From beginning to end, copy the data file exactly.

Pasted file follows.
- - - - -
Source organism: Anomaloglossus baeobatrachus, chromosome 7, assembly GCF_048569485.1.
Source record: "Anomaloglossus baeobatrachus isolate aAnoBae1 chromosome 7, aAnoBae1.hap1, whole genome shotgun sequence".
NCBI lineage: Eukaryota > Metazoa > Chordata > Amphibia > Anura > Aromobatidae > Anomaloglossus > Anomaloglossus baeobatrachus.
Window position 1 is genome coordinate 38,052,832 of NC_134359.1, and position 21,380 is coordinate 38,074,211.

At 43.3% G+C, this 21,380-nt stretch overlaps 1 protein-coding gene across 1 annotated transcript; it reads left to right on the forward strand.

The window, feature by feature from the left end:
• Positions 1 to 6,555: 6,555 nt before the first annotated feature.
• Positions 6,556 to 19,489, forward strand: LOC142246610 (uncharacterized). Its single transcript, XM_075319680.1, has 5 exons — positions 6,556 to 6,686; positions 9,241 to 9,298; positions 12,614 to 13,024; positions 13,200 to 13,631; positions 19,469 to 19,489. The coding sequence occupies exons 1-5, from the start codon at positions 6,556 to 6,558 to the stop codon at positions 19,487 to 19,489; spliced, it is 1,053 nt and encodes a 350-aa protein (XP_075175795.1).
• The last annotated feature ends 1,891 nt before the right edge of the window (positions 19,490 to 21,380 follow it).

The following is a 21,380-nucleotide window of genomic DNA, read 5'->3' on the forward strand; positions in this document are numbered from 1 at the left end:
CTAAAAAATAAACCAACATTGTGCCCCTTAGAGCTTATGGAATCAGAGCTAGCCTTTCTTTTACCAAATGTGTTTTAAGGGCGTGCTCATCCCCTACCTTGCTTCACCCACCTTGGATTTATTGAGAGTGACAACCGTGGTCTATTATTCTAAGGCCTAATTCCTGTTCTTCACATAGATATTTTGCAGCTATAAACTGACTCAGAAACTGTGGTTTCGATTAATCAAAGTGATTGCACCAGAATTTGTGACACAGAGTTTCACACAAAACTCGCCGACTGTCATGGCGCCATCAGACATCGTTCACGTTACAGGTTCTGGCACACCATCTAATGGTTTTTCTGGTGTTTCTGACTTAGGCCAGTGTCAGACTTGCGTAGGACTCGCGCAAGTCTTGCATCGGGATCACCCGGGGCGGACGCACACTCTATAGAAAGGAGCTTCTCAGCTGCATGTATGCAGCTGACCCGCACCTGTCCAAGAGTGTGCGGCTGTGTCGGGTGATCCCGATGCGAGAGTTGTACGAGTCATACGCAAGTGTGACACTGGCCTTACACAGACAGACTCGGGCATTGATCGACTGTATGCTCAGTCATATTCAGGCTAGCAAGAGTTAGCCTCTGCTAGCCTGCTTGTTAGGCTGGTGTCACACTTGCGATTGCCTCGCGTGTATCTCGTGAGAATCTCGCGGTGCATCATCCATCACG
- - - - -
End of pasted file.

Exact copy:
Source organism: Anomaloglossus baeobatrachus, chromosome 7, assembly GCF_048569485.1.
Source record: "Anomaloglossus baeobatrachus isolate aAnoBae1 chromosome 7, aAnoBae1.hap1, whole genome shotgun sequence".
NCBI lineage: Eukaryota > Metazoa > Chordata > Amphibia > Anura > Aromobatidae > Anomaloglossus > Anomaloglossus baeobatrachus.
Window position 1 is genome coordinate 38,052,832 of NC_134359.1, and position 21,380 is coordinate 38,074,211.

At 43.3% G+C, this 21,380-nt stretch overlaps 1 protein-coding gene across 1 annotated transcript; it reads left to right on the forward strand.

The window, feature by feature from the left end:
• Positions 1 to 6,555: 6,555 nt before the first annotated feature.
• Positions 6,556 to 19,489, forward strand: LOC142246610 (uncharacterized). Its single transcript, XM_075319680.1, has 5 exons — positions 6,556 to 6,686; positions 9,241 to 9,298; positions 12,614 to 13,024; positions 13,200 to 13,631; positions 19,469 to 19,489. The coding sequence occupies exons 1-5, from the start codon at positions 6,556 to 6,558 to the stop codon at positions 19,487 to 19,489; spliced, it is 1,053 nt and encodes a 350-aa protein (XP_075175795.1).
• The last annotated feature ends 1,891 nt before the right edge of the window (positions 19,490 to 21,380 follow it).

The following is a 21,380-nucleotide window of genomic DNA, read 5'->3' on the forward strand; positions in this document are numbered from 1 at the left end:
CTAAAAAATAAACCAACATTGTGCCCCTTAGAGCTTATGGAATCAGAGCTAGCCTTTCTTTTACCAAATGTGTTTTAAGGGCGTGCTCATCCCCTACCTTGCTTCACCCACCTTGGATTTATTGAGAGTGACAACCGTGGTCTATTATTCTAAGGCCTAATTCCTGTTCTTCACATAGATATTTTGCAGCTATAAACTGACTCAGAAACTGTGGTTTCGATTAATCAAAGTGATTGCACCAGAATTTGTGACACAGAGTTTCACACAAAACTCGCCGACTGTCATGGCGCCATCAGACATCGTTCACGTTACAGGTTCTGGCACACCATCTAATGGTTTTTCTGGTGTTTCTGACTTAGGCCAGTGTCAGACTTGCGTAGGACTCGCGCAAGTCTTGCATCGGGATCACCCGGGGCGGACGCACACTCTATAGAAAGGAGCTTCTCAGCTGCATGTATGCAGCTGACCCGCACCTGTCCAAGAGTGTGCGGCTGTGTCGGGTGATCCCGATGCGAGAGTTGTACGAGTCATACGCAAGTGTGACACTGGCCTTACACAGACAGACTCGGGCATTGATCGACTGTATGCTCAGTCATATTCAGGCTAGCAAGAGTTAGCCTCTGCTAGCCTGCTTGTTAGGCTGGTGTCACACTTGCGATTGCCTCGCGTGTATCTCGTGAGAATCTCGCGGTGCATCATCCATCACG